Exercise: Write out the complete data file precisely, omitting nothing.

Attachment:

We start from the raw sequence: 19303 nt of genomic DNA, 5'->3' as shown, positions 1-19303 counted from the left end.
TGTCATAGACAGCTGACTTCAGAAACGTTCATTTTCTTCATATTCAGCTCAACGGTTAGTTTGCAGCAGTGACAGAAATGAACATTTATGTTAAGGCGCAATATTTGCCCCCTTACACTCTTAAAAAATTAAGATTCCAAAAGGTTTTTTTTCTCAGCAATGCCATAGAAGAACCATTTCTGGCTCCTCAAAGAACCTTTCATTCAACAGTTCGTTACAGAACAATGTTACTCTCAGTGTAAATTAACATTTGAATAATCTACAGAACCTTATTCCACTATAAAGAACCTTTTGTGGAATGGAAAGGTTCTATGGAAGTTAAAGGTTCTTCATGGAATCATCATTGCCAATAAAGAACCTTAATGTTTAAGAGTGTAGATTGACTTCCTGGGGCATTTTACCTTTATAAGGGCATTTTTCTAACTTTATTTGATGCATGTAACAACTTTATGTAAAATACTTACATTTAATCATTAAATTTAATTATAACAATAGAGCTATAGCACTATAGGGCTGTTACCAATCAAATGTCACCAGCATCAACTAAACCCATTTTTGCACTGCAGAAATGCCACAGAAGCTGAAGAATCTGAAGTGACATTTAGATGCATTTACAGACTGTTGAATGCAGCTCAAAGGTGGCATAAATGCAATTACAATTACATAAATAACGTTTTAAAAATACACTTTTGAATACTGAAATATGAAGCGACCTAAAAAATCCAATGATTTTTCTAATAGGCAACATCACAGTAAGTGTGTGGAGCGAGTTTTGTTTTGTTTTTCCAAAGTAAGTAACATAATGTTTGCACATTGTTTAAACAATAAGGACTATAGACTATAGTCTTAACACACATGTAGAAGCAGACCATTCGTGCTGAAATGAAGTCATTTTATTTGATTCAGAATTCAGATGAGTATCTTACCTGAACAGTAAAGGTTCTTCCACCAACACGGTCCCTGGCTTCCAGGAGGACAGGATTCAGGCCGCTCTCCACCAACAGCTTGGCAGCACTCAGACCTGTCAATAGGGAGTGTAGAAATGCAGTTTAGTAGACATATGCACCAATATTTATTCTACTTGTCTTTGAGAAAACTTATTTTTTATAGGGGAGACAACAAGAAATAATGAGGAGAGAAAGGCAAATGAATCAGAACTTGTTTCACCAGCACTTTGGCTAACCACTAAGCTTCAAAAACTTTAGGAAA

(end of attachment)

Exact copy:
We start from the raw sequence: 19303 nt of genomic DNA, 5'->3' as shown, positions 1-19303 counted from the left end.
TGTCATAGACAGCTGACTTCAGAAACGTTCATTTTCTTCATATTCAGCTCAACGGTTAGTTTGCAGCAGTGACAGAAATGAACATTTATGTTAAGGCGCAATATTTGCCCCCTTACACTCTTAAAAAATTAAGATTCCAAAAGGTTTTTTTTCTCAGCAATGCCATAGAAGAACCATTTCTGGCTCCTCAAAGAACCTTTCATTCAACAGTTCGTTACAGAACAATGTTACTCTCAGTGTAAATTAACATTTGAATAATCTACAGAACCTTATTCCACTATAAAGAACCTTTTGTGGAATGGAAAGGTTCTATGGAAGTTAAAGGTTCTTCATGGAATCATCATTGCCAATAAAGAACCTTAATGTTTAAGAGTGTAGATTGACTTCCTGGGGCATTTTACCTTTATAAGGGCATTTTTCTAACTTTATTTGATGCATGTAACAACTTTATGTAAAATACTTACATTTAATCATTAAATTTAATTATAACAATAGAGCTATAGCACTATAGGGCTGTTACCAATCAAATGTCACCAGCATCAACTAAACCCATTTTTGCACTGCAGAAATGCCACAGAAGCTGAAGAATCTGAAGTGACATTTAGATGCATTTACAGACTGTTGAATGCAGCTCAAAGGTGGCATAAATGCAATTACAATTACATAAATAACGTTTTAAAAATACACTTTTGAATACTGAAATATGAAGCGACCTAAAAAATCCAATGATTTTTCTAATAGGCAACATCACAGTAAGTGTGTGGAGCGAGTTTTGTTTTGTTTTTCCAAAGTAAGTAACATAATGTTTGCACATTGTTTAAACAATAAGGACTATAGACTATAGTCTTAACACACATGTAGAAGCAGACCATTCGTGCTGAAATGAAGTCATTTTATTTGATTCAGAATTCAGATGAGTATCTTACCTGAACAGTAAAGGTTCTTCCACCAACACGGTCCCTGGCTTCCAGGAGGACAGGATTCAGGCCGCTCTCCACCAACAGCTTGGCAGCACTCAGACCTGTCAATAGGGAGTGTAGAAATGCAGTTTAGTAGACATATGCACCAATATTTATTCTACTTGTCTTTGAGAAAACTTATTTTTTATAGGGGAGACAACAAGAAATAATGAGGAGAGAAAGGCAAATGAATCAGAACTTGTTTCACCAGCACTTTGGCTAACCACTAAGCTTCAAAAACTTTAGGAAA